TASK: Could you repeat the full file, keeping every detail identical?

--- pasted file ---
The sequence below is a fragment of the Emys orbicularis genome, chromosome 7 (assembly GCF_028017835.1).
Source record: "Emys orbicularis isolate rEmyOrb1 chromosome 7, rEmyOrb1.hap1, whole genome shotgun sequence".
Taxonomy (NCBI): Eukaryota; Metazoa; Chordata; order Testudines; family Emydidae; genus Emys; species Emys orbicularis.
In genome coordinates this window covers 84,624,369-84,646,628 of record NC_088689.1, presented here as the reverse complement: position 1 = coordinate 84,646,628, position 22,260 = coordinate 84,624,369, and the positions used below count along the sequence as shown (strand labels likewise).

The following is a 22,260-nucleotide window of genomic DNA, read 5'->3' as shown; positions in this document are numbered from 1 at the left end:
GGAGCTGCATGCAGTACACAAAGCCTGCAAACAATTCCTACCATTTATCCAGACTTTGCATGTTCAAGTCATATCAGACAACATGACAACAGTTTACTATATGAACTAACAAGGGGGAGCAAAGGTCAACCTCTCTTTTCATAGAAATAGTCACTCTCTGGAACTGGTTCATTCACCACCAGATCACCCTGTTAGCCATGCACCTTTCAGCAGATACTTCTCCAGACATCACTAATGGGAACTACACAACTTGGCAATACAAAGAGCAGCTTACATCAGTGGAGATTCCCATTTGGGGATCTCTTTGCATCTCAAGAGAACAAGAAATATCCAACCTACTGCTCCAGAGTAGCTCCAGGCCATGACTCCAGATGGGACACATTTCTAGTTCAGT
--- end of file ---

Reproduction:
The sequence below is a fragment of the Emys orbicularis genome, chromosome 7 (assembly GCF_028017835.1).
Source record: "Emys orbicularis isolate rEmyOrb1 chromosome 7, rEmyOrb1.hap1, whole genome shotgun sequence".
Taxonomy (NCBI): Eukaryota; Metazoa; Chordata; order Testudines; family Emydidae; genus Emys; species Emys orbicularis.
In genome coordinates this window covers 84,624,369-84,646,628 of record NC_088689.1, presented here as the reverse complement: position 1 = coordinate 84,646,628, position 22,260 = coordinate 84,624,369, and the positions used below count along the sequence as shown (strand labels likewise).

The following is a 22,260-nucleotide window of genomic DNA, read 5'->3' as shown; positions in this document are numbered from 1 at the left end:
GGAGCTGCATGCAGTACACAAAGCCTGCAAACAATTCCTACCATTTATCCAGACTTTGCATGTTCAAGTCATATCAGACAACATGACAACAGTTTACTATATGAACTAACAAGGGGGAGCAAAGGTCAACCTCTCTTTTCATAGAAATAGTCACTCTCTGGAACTGGTTCATTCACCACCAGATCACCCTGTTAGCCATGCACCTTTCAGCAGATACTTCTCCAGACATCACTAATGGGAACTACACAACTTGGCAATACAAAGAGCAGCTTACATCAGTGGAGATTCCCATTTGGGGATCTCTTTGCATCTCAAGAGAACAAGAAATATCCAACCTACTGCTCCAGAGTAGCTCCAGGCCATGACTCCAGATGGGACACATTTCTAGTTCAGT